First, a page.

show review:

Taking in the unmatched thrills and wonder of Cirque du Soleil’s ‘O’


Thomasz Rossa

The finale of “O” will only leave you wanting more.

Thu, Aug 10, 2017 (2 a.m.)

I’ve spent much of the last 16 years attempting to describe Las Vegas with words, explaining and detailing its vast experiences, moods and moments. On the Strip and off, I’ve consumed flavors and sounds, performances and presentations, conversations and interpretations. Some have been so spectacular and rare, they’ve been difficult to capture with mere reporting—challenging, but not impossible.

Until now. “O” is impossible. After almost 19 years’ worth of performances at a singularly astounding theater at Bellagio, Cirque du Soleil’s aquatic phenomenon finally added me to its collection of more than 15 million wide-eyed and amazed spectators. I didn’t take notes on my phone as I do at other Vegas shows. I couldn’t look away. I didn’t conceive the way I wanted to write about “O” as the curious character Philemon (played by Jorge Castano), who serves as the audience’s guide on this surreal adventure, was tossed back into the calm waters of the 1.5-million gallon stage-lake by two red-coated noblemen as they closed the curtain and the show. I couldn’t imagine the words. Instead, I was dreaming of the many more times I need to see it.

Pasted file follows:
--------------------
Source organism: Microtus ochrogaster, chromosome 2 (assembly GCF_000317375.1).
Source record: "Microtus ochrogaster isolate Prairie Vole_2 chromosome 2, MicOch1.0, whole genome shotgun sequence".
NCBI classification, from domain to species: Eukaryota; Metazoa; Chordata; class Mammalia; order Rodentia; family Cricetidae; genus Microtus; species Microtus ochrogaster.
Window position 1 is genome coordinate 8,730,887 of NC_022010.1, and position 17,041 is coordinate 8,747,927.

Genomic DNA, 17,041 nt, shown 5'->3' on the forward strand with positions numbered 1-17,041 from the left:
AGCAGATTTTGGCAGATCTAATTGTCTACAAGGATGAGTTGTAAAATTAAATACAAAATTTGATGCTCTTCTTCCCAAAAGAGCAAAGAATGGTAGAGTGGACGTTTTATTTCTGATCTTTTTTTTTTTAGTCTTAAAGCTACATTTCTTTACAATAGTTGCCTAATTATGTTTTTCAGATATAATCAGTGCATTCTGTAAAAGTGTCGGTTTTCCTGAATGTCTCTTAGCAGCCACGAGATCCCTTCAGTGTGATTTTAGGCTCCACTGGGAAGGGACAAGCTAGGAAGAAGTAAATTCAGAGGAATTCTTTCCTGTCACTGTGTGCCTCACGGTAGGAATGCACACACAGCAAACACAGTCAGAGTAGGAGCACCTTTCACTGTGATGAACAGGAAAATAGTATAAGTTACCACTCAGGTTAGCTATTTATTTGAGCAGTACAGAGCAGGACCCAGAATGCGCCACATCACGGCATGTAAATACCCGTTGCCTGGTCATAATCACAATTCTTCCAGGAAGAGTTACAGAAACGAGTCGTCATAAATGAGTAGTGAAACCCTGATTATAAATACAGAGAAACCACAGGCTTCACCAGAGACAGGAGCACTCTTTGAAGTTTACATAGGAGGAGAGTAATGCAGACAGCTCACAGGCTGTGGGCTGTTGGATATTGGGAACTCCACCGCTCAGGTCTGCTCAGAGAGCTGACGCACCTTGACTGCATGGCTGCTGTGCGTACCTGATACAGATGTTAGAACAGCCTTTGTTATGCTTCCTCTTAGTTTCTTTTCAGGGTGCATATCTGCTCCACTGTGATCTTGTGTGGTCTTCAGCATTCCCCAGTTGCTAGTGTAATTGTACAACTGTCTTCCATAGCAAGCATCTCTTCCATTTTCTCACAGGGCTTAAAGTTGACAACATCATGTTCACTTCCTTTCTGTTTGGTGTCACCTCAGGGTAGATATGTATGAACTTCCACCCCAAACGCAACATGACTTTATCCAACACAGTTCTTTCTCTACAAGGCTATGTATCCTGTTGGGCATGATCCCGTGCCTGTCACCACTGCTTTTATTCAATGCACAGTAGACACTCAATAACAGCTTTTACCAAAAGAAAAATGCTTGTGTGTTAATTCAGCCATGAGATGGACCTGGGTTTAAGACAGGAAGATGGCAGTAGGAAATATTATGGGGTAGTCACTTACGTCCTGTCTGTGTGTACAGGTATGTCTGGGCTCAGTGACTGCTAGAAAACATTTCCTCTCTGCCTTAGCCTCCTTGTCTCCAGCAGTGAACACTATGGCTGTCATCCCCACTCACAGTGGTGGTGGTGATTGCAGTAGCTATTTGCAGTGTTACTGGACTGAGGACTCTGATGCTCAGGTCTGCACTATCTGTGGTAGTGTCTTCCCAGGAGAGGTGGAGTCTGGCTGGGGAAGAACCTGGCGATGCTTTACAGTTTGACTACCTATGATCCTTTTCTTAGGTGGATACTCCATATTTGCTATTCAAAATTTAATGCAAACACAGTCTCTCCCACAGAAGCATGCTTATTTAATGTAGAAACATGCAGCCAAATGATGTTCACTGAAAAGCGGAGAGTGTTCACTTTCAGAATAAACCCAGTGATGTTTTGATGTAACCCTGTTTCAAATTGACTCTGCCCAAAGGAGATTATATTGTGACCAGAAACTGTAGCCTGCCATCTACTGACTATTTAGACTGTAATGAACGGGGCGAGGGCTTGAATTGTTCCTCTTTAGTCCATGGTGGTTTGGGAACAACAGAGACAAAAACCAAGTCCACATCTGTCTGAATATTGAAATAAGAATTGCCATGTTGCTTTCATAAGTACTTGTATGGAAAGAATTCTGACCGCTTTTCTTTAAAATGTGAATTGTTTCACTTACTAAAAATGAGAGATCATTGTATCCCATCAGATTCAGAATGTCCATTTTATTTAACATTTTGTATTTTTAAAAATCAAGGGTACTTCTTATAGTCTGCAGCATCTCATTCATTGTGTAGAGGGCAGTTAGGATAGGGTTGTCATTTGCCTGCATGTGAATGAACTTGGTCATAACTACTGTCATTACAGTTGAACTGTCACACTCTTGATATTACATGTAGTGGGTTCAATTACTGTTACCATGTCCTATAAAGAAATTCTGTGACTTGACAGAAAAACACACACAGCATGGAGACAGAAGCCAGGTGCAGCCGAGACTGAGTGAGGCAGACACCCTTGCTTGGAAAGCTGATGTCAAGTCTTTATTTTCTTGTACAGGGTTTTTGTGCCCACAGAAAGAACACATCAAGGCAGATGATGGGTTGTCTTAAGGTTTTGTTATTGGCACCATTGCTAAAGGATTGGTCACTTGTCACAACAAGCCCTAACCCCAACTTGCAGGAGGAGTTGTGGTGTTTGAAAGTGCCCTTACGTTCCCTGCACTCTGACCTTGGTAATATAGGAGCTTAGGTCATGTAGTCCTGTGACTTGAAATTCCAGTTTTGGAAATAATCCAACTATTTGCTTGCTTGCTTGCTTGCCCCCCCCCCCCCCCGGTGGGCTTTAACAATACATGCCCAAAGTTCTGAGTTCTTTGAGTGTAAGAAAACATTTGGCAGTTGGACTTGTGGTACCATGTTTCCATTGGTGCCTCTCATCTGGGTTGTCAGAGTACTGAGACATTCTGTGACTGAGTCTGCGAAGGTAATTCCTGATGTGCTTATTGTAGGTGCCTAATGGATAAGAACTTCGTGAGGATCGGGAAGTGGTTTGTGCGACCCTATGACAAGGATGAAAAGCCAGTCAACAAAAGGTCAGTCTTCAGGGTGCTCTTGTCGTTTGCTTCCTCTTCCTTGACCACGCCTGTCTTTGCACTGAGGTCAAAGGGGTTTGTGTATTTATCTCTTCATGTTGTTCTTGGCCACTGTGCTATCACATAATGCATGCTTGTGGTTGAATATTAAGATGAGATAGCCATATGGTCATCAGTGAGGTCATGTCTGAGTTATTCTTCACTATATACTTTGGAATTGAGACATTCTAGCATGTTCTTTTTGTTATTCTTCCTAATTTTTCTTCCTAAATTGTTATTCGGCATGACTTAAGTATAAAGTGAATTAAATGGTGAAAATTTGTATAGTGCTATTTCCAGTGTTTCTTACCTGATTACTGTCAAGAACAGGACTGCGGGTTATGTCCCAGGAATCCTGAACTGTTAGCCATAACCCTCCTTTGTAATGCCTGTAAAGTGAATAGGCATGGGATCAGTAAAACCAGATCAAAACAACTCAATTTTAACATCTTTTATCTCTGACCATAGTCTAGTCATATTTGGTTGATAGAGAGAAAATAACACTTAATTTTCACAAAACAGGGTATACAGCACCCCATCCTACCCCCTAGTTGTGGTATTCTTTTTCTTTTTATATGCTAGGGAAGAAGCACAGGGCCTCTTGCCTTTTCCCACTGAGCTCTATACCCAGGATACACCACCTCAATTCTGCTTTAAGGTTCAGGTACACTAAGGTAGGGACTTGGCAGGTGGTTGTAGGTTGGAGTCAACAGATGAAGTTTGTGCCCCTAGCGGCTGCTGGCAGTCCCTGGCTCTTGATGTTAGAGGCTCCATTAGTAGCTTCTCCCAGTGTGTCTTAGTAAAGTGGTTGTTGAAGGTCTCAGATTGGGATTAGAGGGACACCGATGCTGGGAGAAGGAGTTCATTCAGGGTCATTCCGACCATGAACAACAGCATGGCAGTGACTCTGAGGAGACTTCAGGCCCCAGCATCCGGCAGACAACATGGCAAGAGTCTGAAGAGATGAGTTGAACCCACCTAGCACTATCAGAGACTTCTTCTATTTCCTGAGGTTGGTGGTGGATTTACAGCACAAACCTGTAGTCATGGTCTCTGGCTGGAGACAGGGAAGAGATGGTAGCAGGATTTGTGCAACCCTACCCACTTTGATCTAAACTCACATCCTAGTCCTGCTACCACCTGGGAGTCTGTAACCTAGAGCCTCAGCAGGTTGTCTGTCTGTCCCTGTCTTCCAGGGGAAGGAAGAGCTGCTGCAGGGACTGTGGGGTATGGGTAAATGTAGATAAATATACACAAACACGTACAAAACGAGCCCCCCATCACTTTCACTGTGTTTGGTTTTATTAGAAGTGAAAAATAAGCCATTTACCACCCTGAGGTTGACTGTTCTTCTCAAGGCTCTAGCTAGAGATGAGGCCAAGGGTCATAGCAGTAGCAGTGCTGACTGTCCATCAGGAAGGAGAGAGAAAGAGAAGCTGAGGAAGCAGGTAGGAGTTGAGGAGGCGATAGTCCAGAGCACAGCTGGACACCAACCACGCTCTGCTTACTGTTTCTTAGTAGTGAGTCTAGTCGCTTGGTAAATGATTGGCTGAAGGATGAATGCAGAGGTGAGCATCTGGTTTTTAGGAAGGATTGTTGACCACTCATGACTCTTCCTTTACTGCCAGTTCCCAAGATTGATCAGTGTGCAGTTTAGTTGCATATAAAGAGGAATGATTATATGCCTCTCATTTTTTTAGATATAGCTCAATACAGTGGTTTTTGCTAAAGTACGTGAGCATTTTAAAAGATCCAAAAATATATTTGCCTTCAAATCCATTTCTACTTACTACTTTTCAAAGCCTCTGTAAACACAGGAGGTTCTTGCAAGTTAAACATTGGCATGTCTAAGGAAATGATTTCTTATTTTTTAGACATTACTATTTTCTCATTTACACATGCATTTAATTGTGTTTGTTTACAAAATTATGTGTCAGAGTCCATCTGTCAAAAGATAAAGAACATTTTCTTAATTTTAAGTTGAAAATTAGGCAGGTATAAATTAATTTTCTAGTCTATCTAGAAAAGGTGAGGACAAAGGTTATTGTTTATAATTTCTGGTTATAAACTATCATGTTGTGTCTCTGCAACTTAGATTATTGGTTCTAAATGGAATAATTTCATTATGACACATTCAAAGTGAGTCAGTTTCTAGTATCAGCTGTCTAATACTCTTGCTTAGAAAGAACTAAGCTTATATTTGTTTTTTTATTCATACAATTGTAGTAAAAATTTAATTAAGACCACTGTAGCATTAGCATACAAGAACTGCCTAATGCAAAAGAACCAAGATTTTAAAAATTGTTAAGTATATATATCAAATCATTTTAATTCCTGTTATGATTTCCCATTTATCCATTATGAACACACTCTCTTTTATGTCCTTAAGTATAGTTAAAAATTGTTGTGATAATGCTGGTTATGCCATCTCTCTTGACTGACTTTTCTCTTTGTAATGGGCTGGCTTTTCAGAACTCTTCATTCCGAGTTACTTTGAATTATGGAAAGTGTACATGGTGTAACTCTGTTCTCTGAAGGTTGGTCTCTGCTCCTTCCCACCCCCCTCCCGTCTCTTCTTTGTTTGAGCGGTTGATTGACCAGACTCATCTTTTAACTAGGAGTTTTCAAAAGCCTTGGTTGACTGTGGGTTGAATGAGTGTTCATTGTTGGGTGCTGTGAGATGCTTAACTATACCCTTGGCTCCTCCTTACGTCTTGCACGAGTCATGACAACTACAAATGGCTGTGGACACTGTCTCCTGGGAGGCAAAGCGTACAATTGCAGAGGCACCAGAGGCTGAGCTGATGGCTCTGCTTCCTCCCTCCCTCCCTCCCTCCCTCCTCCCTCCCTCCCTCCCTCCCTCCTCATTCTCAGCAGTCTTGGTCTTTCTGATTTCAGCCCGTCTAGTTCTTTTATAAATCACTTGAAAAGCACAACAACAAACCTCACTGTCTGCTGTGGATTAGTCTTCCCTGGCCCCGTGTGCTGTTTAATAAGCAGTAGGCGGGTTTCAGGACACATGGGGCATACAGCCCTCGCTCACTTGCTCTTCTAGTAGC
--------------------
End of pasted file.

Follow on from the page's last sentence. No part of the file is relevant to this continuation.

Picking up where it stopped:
I’ve witnessed all but two of Cirque’s resident Vegas shows—“Zumanity” and “Criss Angel: Mindfreak Live” are still on the list, though I’ve also seen the two defunct shows “Viva Elvis” and “Zarkana”—and come away impressed with something every time. But you can’t single out memorable highlights or applause-inducing moments within “O,” because that would be every act. The beautiful, passionate performance of Le Travesti (Robert Knowles) is just as striking as the cadre of “zebras” dangling and splashing down from a swaying jungle gym-like suspension. The can-you-believe-that-just-happened factor is just as strong with Ray Wold’s L’Allume (the “man on fire”) as it is with the heart-stopping Bateau, a steel-framed airship in constant motion decorated with 11 acrobats flying all around it.

Other Cirque productions are known for their dramatic visual storytelling (“KÀ” at MGM Grand) or emotional connectivity (“The Beatles LOVE” at Mirage). But nothing I’ve seen balances a truly inspiring spectacle with Cirque’s signature sense of whimsy the way “O” does. It’s the most cinematic show on the Strip, very quickly pulling you into its own fantastic world where things can be astonishing, silly, sexy and creepy at the same time. And it’s all awash in freedom, thanks to the one-of-a-kind stage that allows its performers to do the impossible whether they’re moving through water or air, unrestricted and unlimited.

“O” performs at 7 p.m. and 9:30 p.m. Wednesday through Sunday at Bellagio and tickets range from $98.50 to $228; a VIP experience is also available in opera house-style suites. For information, call 702-796-9999 or visit

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